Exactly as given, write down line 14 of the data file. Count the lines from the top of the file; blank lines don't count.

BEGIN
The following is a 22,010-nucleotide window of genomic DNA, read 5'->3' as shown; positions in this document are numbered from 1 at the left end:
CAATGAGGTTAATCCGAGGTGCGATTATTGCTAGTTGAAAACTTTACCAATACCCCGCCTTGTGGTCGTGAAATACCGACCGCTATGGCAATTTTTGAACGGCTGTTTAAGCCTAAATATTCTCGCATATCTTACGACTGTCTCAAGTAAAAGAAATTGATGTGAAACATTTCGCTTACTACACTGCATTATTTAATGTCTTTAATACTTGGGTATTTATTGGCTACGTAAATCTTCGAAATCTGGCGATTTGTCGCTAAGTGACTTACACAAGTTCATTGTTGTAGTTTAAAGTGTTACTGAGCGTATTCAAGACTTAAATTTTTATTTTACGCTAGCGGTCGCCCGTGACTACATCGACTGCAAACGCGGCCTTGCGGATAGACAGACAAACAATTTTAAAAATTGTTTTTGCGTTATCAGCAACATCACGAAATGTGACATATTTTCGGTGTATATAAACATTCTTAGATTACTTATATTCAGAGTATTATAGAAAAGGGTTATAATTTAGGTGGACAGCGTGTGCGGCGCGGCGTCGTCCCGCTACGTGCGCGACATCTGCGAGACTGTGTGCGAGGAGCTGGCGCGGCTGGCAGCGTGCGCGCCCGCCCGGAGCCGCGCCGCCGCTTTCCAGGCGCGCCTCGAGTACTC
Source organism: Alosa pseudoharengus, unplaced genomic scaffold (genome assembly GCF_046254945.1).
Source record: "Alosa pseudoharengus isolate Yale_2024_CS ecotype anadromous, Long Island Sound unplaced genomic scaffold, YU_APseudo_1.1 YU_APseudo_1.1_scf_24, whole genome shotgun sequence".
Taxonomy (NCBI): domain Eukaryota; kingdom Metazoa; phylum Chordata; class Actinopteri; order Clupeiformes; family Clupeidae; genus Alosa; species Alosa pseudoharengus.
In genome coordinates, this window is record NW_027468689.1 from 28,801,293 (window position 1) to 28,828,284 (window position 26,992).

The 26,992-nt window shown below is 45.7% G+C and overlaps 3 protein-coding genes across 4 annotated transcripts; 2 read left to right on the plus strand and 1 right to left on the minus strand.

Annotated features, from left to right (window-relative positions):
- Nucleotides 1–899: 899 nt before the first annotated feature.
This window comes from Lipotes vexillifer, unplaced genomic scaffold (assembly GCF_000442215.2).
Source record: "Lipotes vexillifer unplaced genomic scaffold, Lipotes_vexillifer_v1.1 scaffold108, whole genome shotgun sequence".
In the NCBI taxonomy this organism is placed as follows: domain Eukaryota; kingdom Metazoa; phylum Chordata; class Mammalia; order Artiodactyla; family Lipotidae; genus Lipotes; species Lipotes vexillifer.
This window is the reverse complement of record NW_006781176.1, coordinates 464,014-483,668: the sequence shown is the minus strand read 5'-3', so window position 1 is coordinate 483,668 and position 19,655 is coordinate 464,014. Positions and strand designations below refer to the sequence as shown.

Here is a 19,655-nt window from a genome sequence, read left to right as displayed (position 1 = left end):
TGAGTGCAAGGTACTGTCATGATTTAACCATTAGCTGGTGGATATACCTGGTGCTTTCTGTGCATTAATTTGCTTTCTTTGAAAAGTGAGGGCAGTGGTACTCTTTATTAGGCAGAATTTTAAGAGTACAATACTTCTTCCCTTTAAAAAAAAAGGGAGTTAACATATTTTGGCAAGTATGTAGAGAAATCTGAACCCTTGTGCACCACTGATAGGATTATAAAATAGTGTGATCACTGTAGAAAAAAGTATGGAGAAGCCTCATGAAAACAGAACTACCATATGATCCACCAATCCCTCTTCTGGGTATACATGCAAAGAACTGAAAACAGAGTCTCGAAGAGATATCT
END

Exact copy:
Here is a 19,655-nt window from a genome sequence, read left to right as displayed (position 1 = left end):